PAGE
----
Nobody's Man eBook

This eBook from the Gutenberg Project consists of approximately 314 pages of information about Nobody's Man.
her into another atmosphere, an atmosphere far removed from this lonely spot upon the moors.  She seemed to catch from those printed lines some faint, reflective thrill of the more vital world of strife in which he was living.  For a moment the roar of London was in her ears.  She saw the lighted thoroughfares, the crowded pavements, the faces of the men and women, all a little strained and eager, so different from the placid immobility of the world in which she lived.  She rose to her feet and moved restlessly about the room.  Presently she lifted the curtain and looked out.  There was a pause in the storm and a great mass of black clouds had just been driven past the face of the watery moon.  Even the wind seemed to be holding its breath, but so far as she could see, moors and hillsides were wrapped in one unending mantle of snow.  There was no visible sign of any human habitation, no sound from any of the birds or animals who were cowering in their shelters, not even a sheep hell or the barking of a dog to break the profound silence.  She dropped the curtain and turned back to her chair.  Her feet were leaden and her heart was heavy.  The struggle of the day was at an end.  Memory was asserting itself.  She felt the flush in her cheek, the quickening heat of her heart, the thrill of her pulses as she lived again through those few wild minutes.  There was no longer any escape from the wild, confusing truth.  The thing which she had dreaded had come.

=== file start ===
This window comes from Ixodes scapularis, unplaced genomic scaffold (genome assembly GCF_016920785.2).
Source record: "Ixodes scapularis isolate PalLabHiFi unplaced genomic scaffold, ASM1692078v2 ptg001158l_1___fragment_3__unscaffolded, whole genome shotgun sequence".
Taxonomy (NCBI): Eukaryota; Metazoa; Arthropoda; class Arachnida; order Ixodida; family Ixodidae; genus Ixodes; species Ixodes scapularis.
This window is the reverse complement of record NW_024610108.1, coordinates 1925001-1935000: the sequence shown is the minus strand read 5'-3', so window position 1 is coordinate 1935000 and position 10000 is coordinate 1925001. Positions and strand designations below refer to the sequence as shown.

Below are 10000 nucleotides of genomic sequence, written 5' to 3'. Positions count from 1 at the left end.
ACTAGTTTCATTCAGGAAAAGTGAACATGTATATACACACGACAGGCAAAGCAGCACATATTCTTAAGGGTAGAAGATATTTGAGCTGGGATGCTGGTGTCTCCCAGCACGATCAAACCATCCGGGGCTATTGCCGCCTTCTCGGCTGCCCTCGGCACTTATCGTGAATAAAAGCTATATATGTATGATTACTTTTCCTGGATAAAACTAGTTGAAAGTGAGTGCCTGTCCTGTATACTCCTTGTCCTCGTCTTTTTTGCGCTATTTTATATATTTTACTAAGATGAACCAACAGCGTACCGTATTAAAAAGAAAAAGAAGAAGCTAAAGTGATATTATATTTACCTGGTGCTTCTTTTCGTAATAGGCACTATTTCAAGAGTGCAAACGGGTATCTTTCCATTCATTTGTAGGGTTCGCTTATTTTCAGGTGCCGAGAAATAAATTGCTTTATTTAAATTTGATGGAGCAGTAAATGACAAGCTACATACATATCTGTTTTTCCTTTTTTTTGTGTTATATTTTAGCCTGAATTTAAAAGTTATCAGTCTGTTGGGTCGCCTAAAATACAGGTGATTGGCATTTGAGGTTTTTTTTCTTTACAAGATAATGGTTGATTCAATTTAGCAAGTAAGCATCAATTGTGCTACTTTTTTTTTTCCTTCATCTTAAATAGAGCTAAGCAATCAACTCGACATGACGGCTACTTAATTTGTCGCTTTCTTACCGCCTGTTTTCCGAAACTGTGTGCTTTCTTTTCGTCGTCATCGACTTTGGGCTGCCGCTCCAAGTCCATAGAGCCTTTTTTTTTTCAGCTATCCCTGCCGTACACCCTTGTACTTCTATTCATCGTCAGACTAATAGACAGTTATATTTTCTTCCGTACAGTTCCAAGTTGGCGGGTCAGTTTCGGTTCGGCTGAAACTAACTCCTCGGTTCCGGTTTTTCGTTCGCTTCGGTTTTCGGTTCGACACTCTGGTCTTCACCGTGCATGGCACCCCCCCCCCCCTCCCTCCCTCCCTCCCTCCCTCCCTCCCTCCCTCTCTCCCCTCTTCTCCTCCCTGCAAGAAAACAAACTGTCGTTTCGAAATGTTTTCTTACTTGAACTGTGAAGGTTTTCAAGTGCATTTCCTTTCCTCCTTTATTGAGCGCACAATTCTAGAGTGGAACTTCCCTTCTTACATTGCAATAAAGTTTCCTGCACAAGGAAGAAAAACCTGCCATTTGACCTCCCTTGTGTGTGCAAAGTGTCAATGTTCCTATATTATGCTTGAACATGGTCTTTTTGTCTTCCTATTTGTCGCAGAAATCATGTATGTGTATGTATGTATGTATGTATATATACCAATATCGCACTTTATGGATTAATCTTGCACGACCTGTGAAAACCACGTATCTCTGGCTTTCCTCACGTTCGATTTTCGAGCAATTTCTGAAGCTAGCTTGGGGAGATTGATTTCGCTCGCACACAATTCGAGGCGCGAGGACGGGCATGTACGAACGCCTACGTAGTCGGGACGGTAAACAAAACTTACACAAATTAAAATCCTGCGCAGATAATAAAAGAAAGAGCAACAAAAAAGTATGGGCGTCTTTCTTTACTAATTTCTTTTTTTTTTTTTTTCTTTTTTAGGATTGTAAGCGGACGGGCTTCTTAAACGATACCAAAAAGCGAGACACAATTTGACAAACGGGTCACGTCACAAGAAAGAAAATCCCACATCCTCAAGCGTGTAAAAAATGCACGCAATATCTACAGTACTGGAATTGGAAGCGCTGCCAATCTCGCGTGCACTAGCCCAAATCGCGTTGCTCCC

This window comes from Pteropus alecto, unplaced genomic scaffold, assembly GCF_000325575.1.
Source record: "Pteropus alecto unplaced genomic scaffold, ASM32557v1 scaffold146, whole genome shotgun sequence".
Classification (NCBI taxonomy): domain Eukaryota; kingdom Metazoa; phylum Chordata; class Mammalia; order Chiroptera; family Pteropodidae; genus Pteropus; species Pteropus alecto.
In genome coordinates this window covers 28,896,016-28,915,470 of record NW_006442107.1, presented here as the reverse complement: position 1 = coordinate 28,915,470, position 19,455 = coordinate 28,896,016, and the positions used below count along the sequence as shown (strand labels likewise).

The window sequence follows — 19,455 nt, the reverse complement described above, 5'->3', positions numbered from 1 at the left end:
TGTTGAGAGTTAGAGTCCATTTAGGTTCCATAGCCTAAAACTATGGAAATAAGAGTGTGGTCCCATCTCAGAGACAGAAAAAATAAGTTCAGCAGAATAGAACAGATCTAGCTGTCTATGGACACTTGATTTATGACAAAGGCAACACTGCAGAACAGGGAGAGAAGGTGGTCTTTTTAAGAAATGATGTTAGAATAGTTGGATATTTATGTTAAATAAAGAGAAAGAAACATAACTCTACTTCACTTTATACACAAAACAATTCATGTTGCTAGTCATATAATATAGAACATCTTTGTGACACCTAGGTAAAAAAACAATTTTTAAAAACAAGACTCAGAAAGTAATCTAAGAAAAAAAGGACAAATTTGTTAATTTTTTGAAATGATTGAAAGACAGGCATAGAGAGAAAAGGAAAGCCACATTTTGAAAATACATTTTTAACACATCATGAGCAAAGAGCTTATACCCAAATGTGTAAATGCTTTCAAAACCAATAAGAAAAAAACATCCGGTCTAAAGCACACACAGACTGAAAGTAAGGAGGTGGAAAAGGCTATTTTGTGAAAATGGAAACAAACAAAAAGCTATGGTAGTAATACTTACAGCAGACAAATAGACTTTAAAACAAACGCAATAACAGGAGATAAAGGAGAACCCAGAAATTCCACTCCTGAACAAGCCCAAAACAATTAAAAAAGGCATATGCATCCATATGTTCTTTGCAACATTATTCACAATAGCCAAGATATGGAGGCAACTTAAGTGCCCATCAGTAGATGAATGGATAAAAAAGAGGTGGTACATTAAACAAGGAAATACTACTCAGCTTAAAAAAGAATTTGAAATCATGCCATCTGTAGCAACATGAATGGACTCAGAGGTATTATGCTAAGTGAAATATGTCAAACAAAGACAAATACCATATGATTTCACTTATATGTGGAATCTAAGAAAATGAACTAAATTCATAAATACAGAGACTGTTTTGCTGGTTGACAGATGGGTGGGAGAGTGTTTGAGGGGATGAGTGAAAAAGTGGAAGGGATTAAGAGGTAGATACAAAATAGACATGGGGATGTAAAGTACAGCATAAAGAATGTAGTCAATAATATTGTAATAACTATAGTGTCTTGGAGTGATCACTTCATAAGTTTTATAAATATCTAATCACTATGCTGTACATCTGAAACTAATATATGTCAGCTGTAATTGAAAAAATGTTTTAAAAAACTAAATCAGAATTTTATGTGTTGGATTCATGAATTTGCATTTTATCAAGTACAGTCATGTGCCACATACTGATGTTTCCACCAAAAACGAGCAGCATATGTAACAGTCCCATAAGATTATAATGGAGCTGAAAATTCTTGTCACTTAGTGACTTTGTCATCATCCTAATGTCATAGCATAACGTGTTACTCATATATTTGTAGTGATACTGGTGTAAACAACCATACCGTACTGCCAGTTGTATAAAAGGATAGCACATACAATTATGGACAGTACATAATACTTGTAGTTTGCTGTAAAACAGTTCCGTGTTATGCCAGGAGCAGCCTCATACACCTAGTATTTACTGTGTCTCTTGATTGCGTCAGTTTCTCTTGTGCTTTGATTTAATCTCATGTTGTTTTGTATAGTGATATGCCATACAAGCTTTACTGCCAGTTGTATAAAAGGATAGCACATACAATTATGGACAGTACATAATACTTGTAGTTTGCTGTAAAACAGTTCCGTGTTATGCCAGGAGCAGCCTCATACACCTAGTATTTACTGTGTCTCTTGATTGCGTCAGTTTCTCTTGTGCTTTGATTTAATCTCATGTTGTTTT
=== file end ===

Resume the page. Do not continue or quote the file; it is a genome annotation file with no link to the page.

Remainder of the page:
The most popular hostess in London was a little thrilled at the arrival of the moment for which she had planned so carefully.  She laid her hand on Tallente’s arm and led him towards a comparatively secluded corner of the winter garden which made her own house famous.  “I must apologise, Mrs. Van Fosdyke,” he said, “for my late appearance.  I travelled up from Devonshire this afternoon and found snow all the way.  We were nearly two hours late.”

“It is all the more kind of you to have turned out at all, then,” she told him warmly.  “I don’t mind telling you that I should have been terribly disappointed if you had failed me.  It has been my one desire for months to have you three—­the Prime Minister, Lethbridge and you—­under my roof at the same time.”

“You find politics interesting over here?” Tallente asked, a little curiously.

She flashed a quick glance at him.

“Why, I find them absolutely fascinating,” she declared.  “The whole thing is so incomprehensible.  Just look at to-night.  Half of Debrett is represented here, practically the whole of the diplomats, and yet, except yourself, not a single member of the political party who we are told will be ruling this country within a few months.  The very anomaly of it is so fascinating.”

“There is no necessary kinship between Society and politics,” Tallente reminded her.  “Your own country, for instance.”

Mrs. Van Fosdyke, who was an American, shrugged her shoulders.

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Nobody's Man from Project Gutenberg. Public domain.
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